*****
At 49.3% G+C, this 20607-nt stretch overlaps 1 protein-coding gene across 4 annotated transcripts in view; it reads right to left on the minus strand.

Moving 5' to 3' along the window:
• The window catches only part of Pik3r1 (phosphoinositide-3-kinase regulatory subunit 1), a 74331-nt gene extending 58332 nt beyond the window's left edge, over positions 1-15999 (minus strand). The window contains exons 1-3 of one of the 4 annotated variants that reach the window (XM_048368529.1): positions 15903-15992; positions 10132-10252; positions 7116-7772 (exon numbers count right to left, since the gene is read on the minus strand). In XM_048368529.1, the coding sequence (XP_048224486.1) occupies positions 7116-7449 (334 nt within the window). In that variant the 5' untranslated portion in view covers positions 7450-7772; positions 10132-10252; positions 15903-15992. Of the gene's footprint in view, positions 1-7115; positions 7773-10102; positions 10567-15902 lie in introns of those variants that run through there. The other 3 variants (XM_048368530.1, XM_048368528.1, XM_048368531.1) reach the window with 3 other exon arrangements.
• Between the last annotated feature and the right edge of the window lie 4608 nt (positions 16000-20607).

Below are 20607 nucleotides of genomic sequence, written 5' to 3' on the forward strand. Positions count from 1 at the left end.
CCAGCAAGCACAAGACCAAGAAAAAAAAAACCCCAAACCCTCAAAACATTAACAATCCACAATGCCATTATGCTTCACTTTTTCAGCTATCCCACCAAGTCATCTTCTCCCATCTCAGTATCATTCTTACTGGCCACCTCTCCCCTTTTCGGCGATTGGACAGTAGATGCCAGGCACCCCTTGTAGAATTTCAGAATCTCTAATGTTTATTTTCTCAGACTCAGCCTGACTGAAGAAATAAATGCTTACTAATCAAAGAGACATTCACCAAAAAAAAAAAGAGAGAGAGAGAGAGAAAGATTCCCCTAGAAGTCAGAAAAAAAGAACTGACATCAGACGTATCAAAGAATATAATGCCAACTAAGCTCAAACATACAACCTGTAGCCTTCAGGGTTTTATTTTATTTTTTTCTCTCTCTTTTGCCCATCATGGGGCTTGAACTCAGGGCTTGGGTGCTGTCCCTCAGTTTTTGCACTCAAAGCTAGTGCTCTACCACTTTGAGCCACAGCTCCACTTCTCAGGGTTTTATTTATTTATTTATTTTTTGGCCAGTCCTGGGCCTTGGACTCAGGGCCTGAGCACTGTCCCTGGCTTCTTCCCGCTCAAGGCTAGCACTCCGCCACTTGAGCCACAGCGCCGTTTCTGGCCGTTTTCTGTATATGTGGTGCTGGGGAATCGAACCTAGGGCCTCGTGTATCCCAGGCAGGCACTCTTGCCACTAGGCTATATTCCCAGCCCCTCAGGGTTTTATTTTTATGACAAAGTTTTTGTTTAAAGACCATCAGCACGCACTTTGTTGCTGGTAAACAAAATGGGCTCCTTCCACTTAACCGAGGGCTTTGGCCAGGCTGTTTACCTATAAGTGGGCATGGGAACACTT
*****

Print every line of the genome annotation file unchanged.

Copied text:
At 49.3% G+C, this 20607-nt stretch overlaps 1 protein-coding gene across 4 annotated transcripts in view; it reads right to left on the minus strand.

Moving 5' to 3' along the window:
• The window catches only part of Pik3r1 (phosphoinositide-3-kinase regulatory subunit 1), a 74331-nt gene extending 58332 nt beyond the window's left edge, over positions 1-15999 (minus strand). The window contains exons 1-3 of one of the 4 annotated variants that reach the window (XM_048368529.1): positions 15903-15992; positions 10132-10252; positions 7116-7772 (exon numbers count right to left, since the gene is read on the minus strand). In XM_048368529.1, the coding sequence (XP_048224486.1) occupies positions 7116-7449 (334 nt within the window). In that variant the 5' untranslated portion in view covers positions 7450-7772; positions 10132-10252; positions 15903-15992. Of the gene's footprint in view, positions 1-7115; positions 7773-10102; positions 10567-15902 lie in introns of those variants that run through there. The other 3 variants (XM_048368530.1, XM_048368528.1, XM_048368531.1) reach the window with 3 other exon arrangements.
• Between the last annotated feature and the right edge of the window lie 4608 nt (positions 16000-20607).

Below are 20607 nucleotides of genomic sequence, written 5' to 3' on the forward strand. Positions count from 1 at the left end.
CCAGCAAGCACAAGACCAAGAAAAAAAAAACCCCAAACCCTCAAAACATTAACAATCCACAATGCCATTATGCTTCACTTTTTCAGCTATCCCACCAAGTCATCTTCTCCCATCTCAGTATCATTCTTACTGGCCACCTCTCCCCTTTTCGGCGATTGGACAGTAGATGCCAGGCACCCCTTGTAGAATTTCAGAATCTCTAATGTTTATTTTCTCAGACTCAGCCTGACTGAAGAAATAAATGCTTACTAATCAAAGAGACATTCACCAAAAAAAAAAAGAGAGAGAGAGAGAGAAAGATTCCCCTAGAAGTCAGAAAAAAAGAACTGACATCAGACGTATCAAAGAATATAATGCCAACTAAGCTCAAACATACAACCTGTAGCCTTCAGGGTTTTATTTTATTTTTTTCTCTCTCTTTTGCCCATCATGGGGCTTGAACTCAGGGCTTGGGTGCTGTCCCTCAGTTTTTGCACTCAAAGCTAGTGCTCTACCACTTTGAGCCACAGCTCCACTTCTCAGGGTTTTATTTATTTATTTATTTTTTGGCCAGTCCTGGGCCTTGGACTCAGGGCCTGAGCACTGTCCCTGGCTTCTTCCCGCTCAAGGCTAGCACTCCGCCACTTGAGCCACAGCGCCGTTTCTGGCCGTTTTCTGTATATGTGGTGCTGGGGAATCGAACCTAGGGCCTCGTGTATCCCAGGCAGGCACTCTTGCCACTAGGCTATATTCCCAGCCCCTCAGGGTTTTATTTTTATGACAAAGTTTTTGTTTAAAGACCATCAGCACGCACTTTGTTGCTGGTAAACAAAATGGGCTCCTTCCACTTAACCGAGGGCTTTGGCCAGGCTGTTTACCTATAAGTGGGCATGGGAACACTT